Lancaster University: Academy honour for Lancaster professor

A Lancaster University professor has been honoured for his contribution to the world of social sciences.

Professor Malcolm Tight from the Department of Educational Research joins an ‘impressive range of leading social scientists’ who have been conferred the award of Fellow of the Academy of Social Sciences.

Making the announcement, the Academy of Social Sciences said new Fellows are recognised, after an independent peer review process, for the excellence and impact of their work and their wider contributions to the social sciences for public benefit.

The Academy’s Fellowship is made up of distinguished individuals from academic, public, private and third sectors, across the full breadth of the social sciences.

Through leadership, scholarship, applied research, policymaking, and practice, they have helped to deepen the understanding of, and address, some of the toughest challenges facing our society and the world.

Collectively, the new Fellows who have been conferred demonstrate the breadth of contributions the social sciences make to political, social, economic lives.

President of the Academy of Social Sciences Will Hutton said: “As the Academy extends its outward-facing focus, engagement with all sectors of the social science community is vitally important and I very much hope to draw on the deep knowledge and expertise of our new Fellows.”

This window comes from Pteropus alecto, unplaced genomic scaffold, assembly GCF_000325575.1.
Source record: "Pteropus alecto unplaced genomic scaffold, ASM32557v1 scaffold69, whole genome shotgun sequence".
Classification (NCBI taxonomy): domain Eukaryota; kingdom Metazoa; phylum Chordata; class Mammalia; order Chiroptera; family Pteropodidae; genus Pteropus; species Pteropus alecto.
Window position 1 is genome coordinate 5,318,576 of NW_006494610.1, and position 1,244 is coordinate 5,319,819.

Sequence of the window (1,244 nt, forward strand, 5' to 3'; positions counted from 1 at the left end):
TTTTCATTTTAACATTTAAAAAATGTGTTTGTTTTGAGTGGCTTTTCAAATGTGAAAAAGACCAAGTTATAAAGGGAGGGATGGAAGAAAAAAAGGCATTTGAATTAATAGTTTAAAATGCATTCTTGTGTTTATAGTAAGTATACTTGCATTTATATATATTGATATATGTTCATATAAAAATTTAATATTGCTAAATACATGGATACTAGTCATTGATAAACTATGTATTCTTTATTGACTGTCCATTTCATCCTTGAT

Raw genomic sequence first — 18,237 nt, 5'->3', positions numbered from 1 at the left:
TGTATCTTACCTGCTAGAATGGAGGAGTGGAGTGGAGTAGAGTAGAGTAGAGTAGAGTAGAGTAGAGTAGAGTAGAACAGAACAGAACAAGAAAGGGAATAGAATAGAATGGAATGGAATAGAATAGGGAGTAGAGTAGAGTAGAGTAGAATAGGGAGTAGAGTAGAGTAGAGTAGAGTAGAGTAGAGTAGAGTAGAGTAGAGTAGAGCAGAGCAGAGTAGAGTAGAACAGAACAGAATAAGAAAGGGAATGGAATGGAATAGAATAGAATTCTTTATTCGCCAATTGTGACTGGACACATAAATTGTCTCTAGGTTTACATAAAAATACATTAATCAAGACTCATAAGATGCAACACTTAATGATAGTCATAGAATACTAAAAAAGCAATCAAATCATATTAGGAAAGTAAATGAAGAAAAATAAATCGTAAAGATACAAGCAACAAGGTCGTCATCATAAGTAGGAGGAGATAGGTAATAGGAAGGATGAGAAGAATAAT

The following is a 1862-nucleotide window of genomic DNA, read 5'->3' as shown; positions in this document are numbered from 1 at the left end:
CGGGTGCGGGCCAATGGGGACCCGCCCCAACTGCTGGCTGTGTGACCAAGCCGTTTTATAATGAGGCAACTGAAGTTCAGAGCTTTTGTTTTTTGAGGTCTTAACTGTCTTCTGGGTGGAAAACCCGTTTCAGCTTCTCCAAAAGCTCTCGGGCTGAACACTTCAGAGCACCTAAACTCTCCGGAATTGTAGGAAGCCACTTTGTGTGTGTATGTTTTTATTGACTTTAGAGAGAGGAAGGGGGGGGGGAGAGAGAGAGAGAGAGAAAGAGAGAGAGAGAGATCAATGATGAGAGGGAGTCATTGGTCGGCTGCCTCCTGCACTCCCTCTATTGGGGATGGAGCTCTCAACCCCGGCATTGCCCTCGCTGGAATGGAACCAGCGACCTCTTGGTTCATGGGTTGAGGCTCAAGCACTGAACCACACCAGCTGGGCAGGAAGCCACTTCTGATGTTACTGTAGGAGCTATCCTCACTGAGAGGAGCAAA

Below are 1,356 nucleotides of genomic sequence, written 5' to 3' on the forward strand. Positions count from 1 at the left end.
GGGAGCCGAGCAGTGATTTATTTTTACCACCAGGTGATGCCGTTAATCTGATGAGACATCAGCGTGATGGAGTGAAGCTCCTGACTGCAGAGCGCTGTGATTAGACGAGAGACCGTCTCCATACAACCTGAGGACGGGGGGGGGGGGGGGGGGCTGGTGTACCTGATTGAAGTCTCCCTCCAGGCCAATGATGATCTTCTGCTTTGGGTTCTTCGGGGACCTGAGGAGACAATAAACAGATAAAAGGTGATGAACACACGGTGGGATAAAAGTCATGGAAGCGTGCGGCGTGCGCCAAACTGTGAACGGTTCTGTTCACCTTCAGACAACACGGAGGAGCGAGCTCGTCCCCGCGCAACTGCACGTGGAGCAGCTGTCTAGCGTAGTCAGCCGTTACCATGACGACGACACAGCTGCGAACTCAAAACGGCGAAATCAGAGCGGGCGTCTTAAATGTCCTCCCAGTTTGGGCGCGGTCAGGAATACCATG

Professor Tight came to Lancaster University in 2004 having previously worked at the University of Warwick, the Open University and Birkbeck College London.

He is Editor of the leading international journal Assessment and Evaluation in Higher Education, and of the book series International Perspectives on Higher Education Research and Theory and Method in Higher Education Research, and also on the Editorial Boards of the journals European Journal of Higher Education and Higher Education Research and Development.

Professor Tight said: “It is good to gain this recognition, both for my own work in the field of higher education research and for the field as a whole. A great deal has been achieved in higher education research and we now have a much clearer idea of what we know and what needs further research.”

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